What is erionite?
Erionite is a naturally occurring fibrous mineral that belongs to a group of minerals called zeolites. It forms fibrous masses in the hollows of rock formations. Some of the mineral’s properties are similar to those of asbestos; for example, the fibers pose a hazard only if they are disturbed and become airborne.
How are people exposed to erionite?
In the past, occupational exposure occurred during erionite mining and production operations, but erionite is no longer mined or marketed for commercial purposes. Erionite-related disease has been reported most often among road construction and maintenance workers who may have been exposure to erionite-containing gravel used in road surfacing.
Little is known about current exposures experienced by workers in the United States. However, erionite is found in some other commercial zeolite products. Therefore, the use of other zeolites may result in exposure to erionite among workers and members of the general population who use the zeolites in various processes and products. The commercial uses of other natural zeolites include pet litter, soil conditioners, animal feed, wastewater treatment, and gas absorbents.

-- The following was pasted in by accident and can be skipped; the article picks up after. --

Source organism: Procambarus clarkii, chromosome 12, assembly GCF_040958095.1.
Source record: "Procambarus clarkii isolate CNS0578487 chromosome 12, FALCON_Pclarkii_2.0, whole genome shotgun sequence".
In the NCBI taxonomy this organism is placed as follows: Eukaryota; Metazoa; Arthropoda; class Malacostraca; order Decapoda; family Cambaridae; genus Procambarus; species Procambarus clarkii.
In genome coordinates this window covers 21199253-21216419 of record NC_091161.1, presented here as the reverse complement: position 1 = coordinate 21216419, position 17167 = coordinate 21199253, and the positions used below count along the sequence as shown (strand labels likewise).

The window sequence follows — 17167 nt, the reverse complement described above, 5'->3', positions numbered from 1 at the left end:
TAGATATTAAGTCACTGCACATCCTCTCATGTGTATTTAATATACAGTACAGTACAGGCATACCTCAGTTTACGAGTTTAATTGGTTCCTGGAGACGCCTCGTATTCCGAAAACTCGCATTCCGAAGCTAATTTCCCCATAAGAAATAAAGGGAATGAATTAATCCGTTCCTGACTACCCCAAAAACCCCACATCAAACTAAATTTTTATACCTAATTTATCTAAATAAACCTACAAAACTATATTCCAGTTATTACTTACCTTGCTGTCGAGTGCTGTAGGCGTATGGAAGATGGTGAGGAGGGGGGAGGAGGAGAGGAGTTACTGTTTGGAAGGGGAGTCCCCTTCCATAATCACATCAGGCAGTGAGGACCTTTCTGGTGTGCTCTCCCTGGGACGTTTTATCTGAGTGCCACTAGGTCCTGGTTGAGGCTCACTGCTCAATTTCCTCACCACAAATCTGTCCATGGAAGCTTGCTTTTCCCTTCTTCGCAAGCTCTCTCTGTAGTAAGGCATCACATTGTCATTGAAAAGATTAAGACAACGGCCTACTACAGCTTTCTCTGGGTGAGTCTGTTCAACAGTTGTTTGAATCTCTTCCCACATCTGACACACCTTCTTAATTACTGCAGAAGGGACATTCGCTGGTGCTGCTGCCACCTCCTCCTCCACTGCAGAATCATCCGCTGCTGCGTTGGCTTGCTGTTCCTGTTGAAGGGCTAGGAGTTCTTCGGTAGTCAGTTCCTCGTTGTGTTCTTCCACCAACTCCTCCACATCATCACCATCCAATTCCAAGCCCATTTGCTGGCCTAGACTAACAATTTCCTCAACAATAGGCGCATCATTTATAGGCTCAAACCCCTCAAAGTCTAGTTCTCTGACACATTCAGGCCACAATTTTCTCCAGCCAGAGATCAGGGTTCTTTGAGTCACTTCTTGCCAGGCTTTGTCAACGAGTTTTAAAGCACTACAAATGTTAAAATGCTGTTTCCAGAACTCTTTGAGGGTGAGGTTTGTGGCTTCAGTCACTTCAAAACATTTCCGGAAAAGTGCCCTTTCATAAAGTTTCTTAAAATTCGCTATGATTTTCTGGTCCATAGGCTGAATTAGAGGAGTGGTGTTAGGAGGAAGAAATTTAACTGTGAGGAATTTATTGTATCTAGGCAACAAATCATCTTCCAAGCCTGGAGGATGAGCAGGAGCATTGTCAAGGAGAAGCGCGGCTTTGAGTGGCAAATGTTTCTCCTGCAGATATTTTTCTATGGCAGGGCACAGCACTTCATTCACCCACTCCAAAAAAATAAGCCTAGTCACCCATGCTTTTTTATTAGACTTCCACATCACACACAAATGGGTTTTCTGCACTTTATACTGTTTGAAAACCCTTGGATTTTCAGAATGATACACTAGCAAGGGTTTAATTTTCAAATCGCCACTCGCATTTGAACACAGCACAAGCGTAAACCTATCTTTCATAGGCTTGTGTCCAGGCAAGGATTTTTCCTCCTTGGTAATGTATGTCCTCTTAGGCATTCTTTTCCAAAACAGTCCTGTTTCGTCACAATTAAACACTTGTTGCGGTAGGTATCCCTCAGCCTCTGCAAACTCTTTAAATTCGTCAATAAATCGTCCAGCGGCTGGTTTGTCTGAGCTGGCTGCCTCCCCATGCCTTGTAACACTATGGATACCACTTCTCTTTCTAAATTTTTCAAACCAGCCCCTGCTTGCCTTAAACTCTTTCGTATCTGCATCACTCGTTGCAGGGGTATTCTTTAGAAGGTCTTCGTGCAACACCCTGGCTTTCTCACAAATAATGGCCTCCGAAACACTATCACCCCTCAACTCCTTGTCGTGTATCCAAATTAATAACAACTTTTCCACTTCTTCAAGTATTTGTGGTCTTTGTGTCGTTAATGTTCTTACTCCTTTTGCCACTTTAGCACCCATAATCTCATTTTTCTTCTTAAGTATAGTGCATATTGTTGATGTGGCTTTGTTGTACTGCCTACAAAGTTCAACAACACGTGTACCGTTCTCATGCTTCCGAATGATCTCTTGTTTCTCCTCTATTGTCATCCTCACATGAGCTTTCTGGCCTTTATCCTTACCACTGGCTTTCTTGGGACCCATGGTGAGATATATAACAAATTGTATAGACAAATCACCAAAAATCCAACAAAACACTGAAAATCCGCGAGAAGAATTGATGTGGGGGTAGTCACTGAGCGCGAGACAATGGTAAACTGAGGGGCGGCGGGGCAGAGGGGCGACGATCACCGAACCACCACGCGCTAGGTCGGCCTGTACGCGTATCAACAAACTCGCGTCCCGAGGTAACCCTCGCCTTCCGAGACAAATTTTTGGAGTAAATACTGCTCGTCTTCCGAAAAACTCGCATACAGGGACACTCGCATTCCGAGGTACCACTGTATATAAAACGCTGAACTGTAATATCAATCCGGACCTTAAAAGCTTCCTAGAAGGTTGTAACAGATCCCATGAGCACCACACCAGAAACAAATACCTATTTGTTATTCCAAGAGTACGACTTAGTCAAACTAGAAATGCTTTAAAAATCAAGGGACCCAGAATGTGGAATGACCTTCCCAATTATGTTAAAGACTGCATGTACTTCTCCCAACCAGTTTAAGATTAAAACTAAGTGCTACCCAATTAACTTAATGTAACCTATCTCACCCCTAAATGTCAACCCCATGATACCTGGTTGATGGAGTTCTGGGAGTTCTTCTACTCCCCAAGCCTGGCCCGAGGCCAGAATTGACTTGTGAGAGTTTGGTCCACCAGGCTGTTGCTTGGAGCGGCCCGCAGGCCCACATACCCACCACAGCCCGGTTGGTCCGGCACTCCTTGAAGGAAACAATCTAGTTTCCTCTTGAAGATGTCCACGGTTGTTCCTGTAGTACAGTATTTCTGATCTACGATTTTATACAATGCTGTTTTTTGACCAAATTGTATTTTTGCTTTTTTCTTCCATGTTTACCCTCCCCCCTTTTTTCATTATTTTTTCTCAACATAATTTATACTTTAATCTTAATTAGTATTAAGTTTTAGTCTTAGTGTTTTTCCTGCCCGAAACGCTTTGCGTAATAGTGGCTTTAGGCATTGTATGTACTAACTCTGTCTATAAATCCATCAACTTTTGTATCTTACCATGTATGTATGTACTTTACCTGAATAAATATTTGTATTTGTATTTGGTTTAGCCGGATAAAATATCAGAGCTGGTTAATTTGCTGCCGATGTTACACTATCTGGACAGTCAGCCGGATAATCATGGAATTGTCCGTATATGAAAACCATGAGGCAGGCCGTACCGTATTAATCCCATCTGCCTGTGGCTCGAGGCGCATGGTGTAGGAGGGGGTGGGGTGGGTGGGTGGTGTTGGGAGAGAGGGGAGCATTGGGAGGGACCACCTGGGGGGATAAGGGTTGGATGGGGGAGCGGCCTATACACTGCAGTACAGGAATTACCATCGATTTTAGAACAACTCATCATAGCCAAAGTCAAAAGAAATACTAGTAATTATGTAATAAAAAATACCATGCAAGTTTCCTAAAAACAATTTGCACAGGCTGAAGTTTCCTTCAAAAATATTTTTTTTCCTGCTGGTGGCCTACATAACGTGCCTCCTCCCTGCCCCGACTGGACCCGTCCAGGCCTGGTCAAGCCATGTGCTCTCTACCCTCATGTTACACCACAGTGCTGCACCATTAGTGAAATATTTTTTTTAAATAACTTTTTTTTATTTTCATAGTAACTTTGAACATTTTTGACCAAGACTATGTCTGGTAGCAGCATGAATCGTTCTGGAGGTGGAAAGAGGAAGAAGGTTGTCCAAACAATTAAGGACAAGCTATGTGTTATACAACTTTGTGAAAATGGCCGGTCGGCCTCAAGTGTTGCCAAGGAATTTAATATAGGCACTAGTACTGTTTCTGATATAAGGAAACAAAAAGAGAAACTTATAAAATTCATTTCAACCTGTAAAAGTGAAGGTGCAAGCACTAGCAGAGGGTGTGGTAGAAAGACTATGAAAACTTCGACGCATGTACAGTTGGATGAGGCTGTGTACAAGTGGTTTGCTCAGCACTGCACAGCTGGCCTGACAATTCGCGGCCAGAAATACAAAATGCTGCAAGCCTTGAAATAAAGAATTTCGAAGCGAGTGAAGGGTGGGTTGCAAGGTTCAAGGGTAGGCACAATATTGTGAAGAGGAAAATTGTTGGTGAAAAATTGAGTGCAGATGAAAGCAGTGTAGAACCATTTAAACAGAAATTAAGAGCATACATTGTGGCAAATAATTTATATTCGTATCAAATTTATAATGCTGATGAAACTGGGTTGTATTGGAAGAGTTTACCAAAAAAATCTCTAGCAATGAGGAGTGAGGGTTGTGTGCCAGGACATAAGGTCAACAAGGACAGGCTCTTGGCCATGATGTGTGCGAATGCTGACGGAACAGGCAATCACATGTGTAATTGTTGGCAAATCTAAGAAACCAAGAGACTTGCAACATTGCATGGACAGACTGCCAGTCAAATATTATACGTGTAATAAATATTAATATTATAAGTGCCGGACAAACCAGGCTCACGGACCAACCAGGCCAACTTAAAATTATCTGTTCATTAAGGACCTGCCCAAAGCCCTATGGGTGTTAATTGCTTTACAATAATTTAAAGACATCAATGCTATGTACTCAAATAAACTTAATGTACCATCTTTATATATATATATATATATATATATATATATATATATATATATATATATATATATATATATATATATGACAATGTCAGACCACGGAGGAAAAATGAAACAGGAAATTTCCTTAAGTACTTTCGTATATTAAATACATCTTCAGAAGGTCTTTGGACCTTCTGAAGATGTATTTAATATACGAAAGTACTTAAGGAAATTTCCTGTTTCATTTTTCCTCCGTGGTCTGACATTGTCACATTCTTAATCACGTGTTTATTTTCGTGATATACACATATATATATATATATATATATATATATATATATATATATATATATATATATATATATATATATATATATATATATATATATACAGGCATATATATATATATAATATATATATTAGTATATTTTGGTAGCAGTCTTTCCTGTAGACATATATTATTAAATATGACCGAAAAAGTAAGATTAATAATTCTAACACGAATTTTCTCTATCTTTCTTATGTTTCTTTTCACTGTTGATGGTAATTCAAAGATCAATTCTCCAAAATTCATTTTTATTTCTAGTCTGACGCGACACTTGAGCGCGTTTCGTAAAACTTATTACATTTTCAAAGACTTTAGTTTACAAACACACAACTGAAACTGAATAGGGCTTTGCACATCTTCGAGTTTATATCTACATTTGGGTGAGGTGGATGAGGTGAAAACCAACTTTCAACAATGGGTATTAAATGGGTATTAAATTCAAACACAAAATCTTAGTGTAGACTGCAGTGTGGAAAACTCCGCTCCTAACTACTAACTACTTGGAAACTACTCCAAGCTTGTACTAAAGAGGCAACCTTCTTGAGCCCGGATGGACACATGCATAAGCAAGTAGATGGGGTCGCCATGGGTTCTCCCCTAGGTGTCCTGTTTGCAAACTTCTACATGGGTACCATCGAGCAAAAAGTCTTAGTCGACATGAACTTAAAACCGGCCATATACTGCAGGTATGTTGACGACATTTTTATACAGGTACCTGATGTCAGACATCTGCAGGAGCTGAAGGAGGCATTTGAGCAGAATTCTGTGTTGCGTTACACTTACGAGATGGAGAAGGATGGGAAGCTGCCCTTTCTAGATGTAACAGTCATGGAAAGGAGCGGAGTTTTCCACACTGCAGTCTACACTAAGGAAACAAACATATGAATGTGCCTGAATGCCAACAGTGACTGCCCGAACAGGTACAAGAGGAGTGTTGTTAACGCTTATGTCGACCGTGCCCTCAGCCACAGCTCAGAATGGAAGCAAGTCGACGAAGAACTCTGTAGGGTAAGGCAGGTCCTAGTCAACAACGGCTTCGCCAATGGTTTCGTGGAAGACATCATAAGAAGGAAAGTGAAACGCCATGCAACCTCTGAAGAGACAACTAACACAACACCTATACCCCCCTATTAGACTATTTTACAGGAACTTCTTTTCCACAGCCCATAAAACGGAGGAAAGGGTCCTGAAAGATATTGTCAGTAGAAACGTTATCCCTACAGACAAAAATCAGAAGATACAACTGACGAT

Which cancers are associated with exposure to erionite?
How can exposures be reduced?
There are no regulatory or consensus standards or occupational exposure limits for airborne erionite fibers. The U.S. Occupational Safety and Health Administration’s guidance for working with asbestos could serve as a model for limiting the generation and inhalation of dust known or thought to be contaminated with erionite.
- National Toxicology Program. Erionite, Report on Carcinogens, Fourteenth Edition. Triangle Park, NC: National Institute of Environmental Health and Safety, 2016. Also available online. Last accessed February 13, 2019.
- Weissman D and Kiefer M. Erionite: An Emerging North American Hazard. NIOSH Science Blog, November 22, 2011. Available online. Last accessed February 13, 2019.